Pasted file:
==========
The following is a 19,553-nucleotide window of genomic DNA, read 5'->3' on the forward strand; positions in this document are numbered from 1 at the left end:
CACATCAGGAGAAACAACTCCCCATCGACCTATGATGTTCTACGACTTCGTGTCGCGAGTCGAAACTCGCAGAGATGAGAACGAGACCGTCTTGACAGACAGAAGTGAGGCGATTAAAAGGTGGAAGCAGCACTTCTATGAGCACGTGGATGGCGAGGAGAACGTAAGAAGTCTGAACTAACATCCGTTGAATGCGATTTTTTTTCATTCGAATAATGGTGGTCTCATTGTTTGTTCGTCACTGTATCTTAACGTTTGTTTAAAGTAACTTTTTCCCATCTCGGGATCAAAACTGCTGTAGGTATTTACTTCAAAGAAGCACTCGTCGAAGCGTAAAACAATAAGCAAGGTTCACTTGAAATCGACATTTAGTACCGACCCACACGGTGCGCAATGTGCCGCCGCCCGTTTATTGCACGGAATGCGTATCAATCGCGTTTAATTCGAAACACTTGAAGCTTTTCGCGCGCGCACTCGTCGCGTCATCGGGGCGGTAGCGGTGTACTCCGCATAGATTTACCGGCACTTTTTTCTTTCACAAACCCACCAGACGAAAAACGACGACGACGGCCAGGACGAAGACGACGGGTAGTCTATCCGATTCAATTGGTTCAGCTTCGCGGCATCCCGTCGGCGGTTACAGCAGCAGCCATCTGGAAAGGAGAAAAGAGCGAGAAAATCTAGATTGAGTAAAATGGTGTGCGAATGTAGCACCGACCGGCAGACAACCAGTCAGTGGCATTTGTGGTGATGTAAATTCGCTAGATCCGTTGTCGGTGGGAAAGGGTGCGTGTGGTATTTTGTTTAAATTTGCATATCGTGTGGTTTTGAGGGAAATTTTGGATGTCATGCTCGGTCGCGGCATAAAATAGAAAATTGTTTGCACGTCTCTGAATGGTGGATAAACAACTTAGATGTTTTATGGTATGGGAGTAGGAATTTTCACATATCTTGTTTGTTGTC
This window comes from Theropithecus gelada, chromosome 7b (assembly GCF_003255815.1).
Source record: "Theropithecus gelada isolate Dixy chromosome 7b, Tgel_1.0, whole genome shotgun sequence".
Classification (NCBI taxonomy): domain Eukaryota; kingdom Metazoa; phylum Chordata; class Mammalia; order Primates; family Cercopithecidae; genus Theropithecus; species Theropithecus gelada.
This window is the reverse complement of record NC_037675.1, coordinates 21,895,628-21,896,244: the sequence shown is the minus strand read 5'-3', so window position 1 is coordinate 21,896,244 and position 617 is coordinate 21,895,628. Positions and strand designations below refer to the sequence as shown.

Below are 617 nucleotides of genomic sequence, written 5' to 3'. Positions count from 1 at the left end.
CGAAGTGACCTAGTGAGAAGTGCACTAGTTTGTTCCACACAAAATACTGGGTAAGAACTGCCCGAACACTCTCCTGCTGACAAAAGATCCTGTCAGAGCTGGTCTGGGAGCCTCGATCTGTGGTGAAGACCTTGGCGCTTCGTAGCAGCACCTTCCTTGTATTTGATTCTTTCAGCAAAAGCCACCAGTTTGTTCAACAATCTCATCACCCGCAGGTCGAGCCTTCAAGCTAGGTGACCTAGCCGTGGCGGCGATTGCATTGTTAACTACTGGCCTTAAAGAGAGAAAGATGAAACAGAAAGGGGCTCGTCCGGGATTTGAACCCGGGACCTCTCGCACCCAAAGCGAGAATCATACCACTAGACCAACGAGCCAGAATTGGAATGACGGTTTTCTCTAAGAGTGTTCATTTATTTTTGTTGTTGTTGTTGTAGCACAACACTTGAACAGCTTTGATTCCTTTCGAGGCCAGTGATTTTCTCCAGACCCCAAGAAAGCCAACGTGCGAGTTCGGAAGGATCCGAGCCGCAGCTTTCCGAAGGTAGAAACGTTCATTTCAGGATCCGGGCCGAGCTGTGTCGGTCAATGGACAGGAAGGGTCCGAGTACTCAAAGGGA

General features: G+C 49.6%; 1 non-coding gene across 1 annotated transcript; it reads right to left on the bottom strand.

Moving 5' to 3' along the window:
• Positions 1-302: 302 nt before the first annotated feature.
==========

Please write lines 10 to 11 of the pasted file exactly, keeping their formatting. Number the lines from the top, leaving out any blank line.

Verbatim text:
Moving 5' to 3' along the window:
• Positions 1-302: 302 nt before the first annotated feature.